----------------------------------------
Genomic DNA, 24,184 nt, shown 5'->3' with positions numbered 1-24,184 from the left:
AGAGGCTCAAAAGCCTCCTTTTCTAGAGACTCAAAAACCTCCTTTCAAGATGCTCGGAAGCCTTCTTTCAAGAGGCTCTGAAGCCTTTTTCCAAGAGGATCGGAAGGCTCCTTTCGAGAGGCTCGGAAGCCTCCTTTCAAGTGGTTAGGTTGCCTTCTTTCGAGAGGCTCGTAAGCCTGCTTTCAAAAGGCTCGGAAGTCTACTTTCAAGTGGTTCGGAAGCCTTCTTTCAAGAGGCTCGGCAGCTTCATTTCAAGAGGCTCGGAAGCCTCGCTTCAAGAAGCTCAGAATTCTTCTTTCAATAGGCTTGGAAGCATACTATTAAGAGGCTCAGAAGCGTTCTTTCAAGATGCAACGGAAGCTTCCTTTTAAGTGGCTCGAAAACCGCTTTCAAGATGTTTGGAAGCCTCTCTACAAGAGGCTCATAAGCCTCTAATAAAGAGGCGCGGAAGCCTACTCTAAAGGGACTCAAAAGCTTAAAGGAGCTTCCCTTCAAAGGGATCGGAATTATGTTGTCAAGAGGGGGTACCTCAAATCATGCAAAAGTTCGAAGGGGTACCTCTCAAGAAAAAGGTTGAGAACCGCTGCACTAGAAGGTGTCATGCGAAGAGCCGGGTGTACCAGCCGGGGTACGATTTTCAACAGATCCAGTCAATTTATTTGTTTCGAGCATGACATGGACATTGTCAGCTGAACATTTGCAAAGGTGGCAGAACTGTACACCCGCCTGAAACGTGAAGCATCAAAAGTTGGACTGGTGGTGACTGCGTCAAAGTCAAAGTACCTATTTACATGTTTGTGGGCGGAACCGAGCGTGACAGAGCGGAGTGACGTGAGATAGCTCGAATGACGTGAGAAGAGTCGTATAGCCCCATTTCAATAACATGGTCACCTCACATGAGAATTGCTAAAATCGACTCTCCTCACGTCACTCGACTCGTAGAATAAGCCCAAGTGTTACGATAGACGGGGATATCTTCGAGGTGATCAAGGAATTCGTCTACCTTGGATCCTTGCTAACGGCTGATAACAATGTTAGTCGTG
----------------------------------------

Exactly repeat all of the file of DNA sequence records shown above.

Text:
Genomic DNA, 24,184 nt, shown 5'->3' with positions numbered 1-24,184 from the left:
AGAGGCTCAAAAGCCTCCTTTTCTAGAGACTCAAAAACCTCCTTTCAAGATGCTCGGAAGCCTTCTTTCAAGAGGCTCTGAAGCCTTTTTCCAAGAGGATCGGAAGGCTCCTTTCGAGAGGCTCGGAAGCCTCCTTTCAAGTGGTTAGGTTGCCTTCTTTCGAGAGGCTCGTAAGCCTGCTTTCAAAAGGCTCGGAAGTCTACTTTCAAGTGGTTCGGAAGCCTTCTTTCAAGAGGCTCGGCAGCTTCATTTCAAGAGGCTCGGAAGCCTCGCTTCAAGAAGCTCAGAATTCTTCTTTCAATAGGCTTGGAAGCATACTATTAAGAGGCTCAGAAGCGTTCTTTCAAGATGCAACGGAAGCTTCCTTTTAAGTGGCTCGAAAACCGCTTTCAAGATGTTTGGAAGCCTCTCTACAAGAGGCTCATAAGCCTCTAATAAAGAGGCGCGGAAGCCTACTCTAAAGGGACTCAAAAGCTTAAAGGAGCTTCCCTTCAAAGGGATCGGAATTATGTTGTCAAGAGGGGGTACCTCAAATCATGCAAAAGTTCGAAGGGGTACCTCTCAAGAAAAAGGTTGAGAACCGCTGCACTAGAAGGTGTCATGCGAAGAGCCGGGTGTACCAGCCGGGGTACGATTTTCAACAGATCCAGTCAATTTATTTGTTTCGAGCATGACATGGACATTGTCAGCTGAACATTTGCAAAGGTGGCAGAACTGTACACCCGCCTGAAACGTGAAGCATCAAAAGTTGGACTGGTGGTGACTGCGTCAAAGTCAAAGTACCTATTTACATGTTTGTGGGCGGAACCGAGCGTGACAGAGCGGAGTGACGTGAGATAGCTCGAATGACGTGAGAAGAGTCGTATAGCCCCATTTCAATAACATGGTCACCTCACATGAGAATTGCTAAAATCGACTCTCCTCACGTCACTCGACTCGTAGAATAAGCCCAAGTGTTACGATAGACGGGGATATCTTCGAGGTGATCAAGGAATTCGTCTACCTTGGATCCTTGCTAACGGCTGATAACAATGTTAGTCGTG